Jesus sends them out, radiating life, showing and telling that he really is the Messiah, the key to forgiveness and life for everybody everywhere including right here right now. In other words, Jesus turns the God-tribe into a God-movement anybody can join. 

 

Some people think this is the best news ever, and they join. Others are so wrapped up in their own lives or so committed to some other cause or group that they don’t want to hear anything about joining some global movement Jesus is in charge of. Some of them try everything to shut the messengers up, but it doesn’t work. The messengers are able to show the same forgiveness and courage Jesus showed when he was tortured, because he lives in them.

 

That’s how things stand for the time being, but when the set time comes, the Rescuer will come back to earth in person to complete God’s plan, and everybody will see him do it. He will destroy evil once and for all and reconnect the whole world to the Real God in all his glory.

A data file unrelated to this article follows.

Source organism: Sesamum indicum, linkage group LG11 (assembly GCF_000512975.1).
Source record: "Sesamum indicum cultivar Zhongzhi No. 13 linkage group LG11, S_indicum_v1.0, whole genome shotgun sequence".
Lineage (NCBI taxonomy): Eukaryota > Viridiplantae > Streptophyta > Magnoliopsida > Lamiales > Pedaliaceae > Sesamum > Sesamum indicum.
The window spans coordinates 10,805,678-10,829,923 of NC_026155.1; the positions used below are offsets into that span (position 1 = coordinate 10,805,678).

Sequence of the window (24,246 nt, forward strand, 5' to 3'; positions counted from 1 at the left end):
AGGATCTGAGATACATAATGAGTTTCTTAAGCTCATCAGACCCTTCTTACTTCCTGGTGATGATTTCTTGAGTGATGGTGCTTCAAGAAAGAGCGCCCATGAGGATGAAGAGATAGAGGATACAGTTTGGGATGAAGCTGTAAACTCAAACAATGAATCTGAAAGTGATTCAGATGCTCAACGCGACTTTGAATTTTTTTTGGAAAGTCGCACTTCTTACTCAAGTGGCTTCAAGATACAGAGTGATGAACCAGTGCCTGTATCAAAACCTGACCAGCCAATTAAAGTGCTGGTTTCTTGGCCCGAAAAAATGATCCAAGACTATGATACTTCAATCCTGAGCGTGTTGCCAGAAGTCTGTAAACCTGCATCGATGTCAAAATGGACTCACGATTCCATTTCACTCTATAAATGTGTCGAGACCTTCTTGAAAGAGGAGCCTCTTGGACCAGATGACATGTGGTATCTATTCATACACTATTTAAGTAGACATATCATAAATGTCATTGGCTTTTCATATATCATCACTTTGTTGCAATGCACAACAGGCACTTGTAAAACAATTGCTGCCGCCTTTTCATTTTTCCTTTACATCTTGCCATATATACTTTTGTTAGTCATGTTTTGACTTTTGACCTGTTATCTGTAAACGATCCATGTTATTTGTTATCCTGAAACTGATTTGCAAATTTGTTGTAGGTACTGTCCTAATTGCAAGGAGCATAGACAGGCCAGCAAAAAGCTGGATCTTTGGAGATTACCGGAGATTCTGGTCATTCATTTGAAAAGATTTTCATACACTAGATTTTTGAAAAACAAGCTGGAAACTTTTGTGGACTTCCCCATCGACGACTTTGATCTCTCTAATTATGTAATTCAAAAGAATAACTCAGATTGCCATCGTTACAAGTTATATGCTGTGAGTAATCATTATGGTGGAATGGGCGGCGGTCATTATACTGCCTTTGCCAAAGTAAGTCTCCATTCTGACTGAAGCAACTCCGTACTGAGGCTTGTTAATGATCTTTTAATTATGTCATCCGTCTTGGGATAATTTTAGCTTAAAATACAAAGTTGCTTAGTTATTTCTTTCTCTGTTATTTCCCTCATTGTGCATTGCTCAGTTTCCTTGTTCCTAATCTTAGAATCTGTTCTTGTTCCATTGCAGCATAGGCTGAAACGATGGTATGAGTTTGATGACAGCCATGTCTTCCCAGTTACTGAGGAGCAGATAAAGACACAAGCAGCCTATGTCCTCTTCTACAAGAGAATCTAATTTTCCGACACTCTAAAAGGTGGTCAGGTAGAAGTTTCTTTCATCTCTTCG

And that's why we live the way we live and help everybody we can help. As Abraham’s heirs and Jesus’ messengers, we are sneak previews of a world at peace.  That's our story. What else would you like to know about it before you would say, "I'm in"?

 

-------------------------

 

If you have been missing out on this story and you think you might want to get in on it, the door is open, but be careful. If you say, "I'm in. Sign me up for the rescue movement," you are saying these things:

1. Yes, God is proactively rescuing the human race. He isn't just keeping score and reacting to what we do.

2. Yes, God's whole plan revolves around Jesus, who makes earth more like heaven and less like hell.

3. Yes, I want Jesus to put his Spirit, life, and power into me, plugging me into the God-movement that goes all the way back to Abraham.

4. Yes, I am taking my first step by the Spirit's power—forgiving everybody for everything like Jesus has forgiven me.